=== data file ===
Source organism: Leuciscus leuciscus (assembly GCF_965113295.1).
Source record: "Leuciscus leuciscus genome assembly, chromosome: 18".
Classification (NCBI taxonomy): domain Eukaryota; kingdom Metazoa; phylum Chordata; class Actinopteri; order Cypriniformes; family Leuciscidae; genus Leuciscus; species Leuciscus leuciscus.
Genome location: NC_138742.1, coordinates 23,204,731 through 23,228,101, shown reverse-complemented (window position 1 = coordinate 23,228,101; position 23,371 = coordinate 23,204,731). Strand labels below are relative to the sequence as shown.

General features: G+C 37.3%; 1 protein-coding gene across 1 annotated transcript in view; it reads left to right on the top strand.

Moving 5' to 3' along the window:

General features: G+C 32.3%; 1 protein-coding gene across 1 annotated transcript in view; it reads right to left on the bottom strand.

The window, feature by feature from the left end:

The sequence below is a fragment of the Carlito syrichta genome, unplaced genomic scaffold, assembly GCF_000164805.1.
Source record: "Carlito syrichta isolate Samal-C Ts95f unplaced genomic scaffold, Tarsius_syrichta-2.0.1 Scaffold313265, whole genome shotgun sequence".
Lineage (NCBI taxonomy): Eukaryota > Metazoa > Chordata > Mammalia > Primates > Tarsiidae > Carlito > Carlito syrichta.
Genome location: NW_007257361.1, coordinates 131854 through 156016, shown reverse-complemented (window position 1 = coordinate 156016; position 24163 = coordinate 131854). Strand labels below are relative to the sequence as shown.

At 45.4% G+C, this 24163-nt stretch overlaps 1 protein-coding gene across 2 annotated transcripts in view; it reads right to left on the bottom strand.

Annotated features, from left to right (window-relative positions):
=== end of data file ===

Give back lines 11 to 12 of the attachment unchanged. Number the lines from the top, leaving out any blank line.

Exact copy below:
Lineage (NCBI taxonomy): Eukaryota > Metazoa > Chordata > Mammalia > Primates > Tarsiidae > Carlito > Carlito syrichta.
Genome location: NW_007257361.1, coordinates 131854 through 156016, shown reverse-complemented (window position 1 = coordinate 156016; position 24163 = coordinate 131854). Strand labels below are relative to the sequence as shown.